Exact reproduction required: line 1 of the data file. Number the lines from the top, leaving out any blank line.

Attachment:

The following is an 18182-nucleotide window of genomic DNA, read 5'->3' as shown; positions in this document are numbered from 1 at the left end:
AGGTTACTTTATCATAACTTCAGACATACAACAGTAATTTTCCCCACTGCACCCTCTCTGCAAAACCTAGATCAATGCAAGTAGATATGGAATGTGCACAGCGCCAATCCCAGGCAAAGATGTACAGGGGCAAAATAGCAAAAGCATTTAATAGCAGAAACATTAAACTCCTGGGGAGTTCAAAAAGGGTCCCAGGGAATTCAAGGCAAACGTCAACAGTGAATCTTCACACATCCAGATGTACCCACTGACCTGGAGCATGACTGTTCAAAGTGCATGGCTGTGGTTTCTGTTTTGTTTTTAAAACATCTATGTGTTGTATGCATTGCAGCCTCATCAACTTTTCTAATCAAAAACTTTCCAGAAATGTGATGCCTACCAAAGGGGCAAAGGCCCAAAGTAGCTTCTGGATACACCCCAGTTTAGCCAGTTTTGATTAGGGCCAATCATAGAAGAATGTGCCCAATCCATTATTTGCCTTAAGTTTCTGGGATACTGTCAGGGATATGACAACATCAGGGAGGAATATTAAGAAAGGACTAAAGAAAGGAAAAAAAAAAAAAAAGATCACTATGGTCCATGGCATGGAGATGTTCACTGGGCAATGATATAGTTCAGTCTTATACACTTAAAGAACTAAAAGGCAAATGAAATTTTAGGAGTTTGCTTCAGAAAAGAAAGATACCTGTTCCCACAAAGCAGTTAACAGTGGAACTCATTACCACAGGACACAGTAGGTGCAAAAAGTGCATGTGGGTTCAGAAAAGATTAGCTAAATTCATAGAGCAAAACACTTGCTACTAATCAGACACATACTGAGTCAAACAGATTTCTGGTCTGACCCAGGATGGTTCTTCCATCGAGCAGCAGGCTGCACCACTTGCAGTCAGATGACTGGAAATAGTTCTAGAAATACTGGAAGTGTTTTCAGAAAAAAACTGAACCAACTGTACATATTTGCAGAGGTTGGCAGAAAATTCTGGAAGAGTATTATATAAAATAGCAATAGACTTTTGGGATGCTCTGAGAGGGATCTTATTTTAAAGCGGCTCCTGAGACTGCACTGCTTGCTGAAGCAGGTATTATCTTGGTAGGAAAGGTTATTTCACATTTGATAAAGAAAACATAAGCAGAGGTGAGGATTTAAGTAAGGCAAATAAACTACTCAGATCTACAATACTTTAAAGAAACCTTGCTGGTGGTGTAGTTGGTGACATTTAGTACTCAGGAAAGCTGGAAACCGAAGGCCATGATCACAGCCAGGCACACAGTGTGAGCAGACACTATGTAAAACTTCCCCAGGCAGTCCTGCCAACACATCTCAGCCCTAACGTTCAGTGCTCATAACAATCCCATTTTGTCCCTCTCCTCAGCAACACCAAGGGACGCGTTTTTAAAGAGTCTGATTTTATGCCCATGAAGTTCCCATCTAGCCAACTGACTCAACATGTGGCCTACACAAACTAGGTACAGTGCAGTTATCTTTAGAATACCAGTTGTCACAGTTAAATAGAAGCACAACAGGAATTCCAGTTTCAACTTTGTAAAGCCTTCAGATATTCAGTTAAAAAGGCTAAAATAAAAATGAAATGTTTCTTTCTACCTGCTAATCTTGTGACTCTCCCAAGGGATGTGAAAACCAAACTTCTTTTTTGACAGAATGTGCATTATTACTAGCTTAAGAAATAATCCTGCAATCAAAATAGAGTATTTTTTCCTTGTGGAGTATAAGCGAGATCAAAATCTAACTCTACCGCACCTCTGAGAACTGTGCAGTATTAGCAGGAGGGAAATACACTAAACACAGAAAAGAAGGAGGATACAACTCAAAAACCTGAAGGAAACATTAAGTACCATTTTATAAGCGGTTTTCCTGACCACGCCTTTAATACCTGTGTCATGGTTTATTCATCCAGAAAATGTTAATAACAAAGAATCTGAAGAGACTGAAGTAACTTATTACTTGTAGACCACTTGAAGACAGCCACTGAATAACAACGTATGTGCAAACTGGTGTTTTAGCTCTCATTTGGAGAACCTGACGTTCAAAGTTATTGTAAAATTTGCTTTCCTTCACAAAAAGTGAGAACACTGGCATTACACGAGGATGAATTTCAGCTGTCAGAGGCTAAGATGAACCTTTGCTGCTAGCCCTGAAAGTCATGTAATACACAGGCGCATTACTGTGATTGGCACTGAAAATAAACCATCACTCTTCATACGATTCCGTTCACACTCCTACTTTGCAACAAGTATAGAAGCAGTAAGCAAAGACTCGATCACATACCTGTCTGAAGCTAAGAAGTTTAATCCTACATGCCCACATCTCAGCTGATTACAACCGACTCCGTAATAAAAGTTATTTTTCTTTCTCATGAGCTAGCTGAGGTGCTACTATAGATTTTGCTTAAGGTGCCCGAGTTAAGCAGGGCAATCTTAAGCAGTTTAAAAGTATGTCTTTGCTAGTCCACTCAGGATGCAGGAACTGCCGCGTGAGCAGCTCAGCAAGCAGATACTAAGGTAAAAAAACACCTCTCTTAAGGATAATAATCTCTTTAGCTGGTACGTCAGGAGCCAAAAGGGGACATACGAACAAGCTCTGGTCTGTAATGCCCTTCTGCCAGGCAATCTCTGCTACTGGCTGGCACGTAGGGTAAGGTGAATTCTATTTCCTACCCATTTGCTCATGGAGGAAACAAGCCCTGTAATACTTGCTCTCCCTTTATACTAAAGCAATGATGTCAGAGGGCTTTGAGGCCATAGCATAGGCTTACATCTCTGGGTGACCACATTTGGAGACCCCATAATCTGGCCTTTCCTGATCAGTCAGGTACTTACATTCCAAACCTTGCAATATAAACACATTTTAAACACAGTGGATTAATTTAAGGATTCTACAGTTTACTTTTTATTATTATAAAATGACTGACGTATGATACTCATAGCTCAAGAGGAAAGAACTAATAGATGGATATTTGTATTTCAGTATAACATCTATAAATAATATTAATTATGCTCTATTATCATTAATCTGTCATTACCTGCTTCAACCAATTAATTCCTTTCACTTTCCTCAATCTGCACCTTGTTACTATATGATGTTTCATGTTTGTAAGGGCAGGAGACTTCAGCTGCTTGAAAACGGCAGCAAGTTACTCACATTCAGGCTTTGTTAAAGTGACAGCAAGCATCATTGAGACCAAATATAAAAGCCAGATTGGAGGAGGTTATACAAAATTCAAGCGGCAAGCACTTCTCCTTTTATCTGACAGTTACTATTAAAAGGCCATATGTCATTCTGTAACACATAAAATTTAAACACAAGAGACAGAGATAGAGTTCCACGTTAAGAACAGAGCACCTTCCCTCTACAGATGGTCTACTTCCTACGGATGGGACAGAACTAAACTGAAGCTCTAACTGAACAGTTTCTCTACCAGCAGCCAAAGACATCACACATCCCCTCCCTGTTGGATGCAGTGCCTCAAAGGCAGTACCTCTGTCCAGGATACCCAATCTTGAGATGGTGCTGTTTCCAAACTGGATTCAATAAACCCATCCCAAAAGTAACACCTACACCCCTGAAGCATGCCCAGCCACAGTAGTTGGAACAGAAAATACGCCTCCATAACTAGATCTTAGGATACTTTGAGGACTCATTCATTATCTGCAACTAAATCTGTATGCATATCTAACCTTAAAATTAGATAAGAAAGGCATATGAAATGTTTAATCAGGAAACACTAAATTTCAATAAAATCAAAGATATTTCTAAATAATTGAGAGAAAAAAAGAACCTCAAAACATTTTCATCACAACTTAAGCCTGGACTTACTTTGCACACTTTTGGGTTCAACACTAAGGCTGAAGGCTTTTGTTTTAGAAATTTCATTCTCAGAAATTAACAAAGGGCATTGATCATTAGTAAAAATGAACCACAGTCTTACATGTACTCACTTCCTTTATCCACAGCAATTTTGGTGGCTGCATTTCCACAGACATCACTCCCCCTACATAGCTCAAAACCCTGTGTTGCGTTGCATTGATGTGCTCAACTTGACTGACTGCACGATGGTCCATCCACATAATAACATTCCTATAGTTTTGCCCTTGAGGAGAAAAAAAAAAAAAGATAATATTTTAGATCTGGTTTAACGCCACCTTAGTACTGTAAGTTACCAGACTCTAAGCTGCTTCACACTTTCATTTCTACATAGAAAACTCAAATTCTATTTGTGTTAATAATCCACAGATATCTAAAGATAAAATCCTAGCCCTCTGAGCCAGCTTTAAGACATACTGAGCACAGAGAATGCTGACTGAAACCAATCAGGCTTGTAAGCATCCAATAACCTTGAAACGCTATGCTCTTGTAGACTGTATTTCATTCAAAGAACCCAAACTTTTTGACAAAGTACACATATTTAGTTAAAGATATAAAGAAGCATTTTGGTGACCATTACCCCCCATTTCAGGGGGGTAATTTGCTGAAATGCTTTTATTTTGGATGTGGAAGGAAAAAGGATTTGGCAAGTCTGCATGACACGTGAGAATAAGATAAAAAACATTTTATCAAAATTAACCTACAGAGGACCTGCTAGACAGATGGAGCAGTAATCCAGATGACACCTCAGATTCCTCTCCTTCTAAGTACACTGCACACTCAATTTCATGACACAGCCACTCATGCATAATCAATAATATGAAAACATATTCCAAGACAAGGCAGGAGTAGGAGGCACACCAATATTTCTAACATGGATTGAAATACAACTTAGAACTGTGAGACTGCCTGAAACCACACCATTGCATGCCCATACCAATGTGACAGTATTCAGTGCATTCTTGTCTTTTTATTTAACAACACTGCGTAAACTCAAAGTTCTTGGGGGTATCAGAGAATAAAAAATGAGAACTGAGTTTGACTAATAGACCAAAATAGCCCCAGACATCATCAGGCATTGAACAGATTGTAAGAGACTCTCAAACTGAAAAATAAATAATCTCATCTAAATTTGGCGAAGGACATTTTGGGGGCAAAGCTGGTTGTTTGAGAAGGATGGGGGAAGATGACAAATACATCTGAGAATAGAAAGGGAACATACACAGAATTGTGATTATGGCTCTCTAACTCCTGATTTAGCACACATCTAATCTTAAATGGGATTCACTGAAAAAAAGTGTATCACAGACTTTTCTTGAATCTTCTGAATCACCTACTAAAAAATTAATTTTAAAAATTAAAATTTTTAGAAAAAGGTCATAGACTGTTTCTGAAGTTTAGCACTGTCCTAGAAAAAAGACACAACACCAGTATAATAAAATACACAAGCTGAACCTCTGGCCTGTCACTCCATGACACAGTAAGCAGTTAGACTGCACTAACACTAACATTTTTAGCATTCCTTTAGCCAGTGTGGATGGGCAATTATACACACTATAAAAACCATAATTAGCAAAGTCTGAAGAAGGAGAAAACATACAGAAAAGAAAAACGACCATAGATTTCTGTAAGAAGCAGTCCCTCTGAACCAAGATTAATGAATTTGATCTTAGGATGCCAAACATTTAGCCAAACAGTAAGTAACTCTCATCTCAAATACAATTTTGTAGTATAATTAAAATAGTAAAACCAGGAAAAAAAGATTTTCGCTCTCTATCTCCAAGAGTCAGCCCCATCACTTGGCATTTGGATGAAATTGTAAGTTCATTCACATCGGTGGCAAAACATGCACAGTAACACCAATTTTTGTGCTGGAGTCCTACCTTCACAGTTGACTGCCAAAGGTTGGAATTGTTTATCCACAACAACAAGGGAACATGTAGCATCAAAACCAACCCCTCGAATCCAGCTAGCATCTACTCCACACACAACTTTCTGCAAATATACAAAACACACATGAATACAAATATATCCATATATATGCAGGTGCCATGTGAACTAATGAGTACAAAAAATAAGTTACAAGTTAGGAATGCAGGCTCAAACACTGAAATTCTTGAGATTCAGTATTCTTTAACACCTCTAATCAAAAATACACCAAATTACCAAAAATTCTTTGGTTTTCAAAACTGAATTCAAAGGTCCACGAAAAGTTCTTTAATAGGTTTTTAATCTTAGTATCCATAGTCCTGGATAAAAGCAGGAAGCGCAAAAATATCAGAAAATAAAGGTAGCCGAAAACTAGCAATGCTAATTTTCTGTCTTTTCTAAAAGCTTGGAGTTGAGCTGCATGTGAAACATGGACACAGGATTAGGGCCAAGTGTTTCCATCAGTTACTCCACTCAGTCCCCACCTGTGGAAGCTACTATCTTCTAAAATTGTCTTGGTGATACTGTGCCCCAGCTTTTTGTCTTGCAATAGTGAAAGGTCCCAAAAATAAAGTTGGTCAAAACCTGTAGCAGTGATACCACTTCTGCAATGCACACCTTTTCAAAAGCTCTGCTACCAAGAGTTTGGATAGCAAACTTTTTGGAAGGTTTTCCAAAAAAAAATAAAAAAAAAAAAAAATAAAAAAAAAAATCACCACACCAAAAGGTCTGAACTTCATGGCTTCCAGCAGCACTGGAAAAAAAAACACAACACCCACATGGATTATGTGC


The following is an 18182-nucleotide window of genomic DNA, read 5'->3' as shown; positions in this document are numbered from 1 at the left end: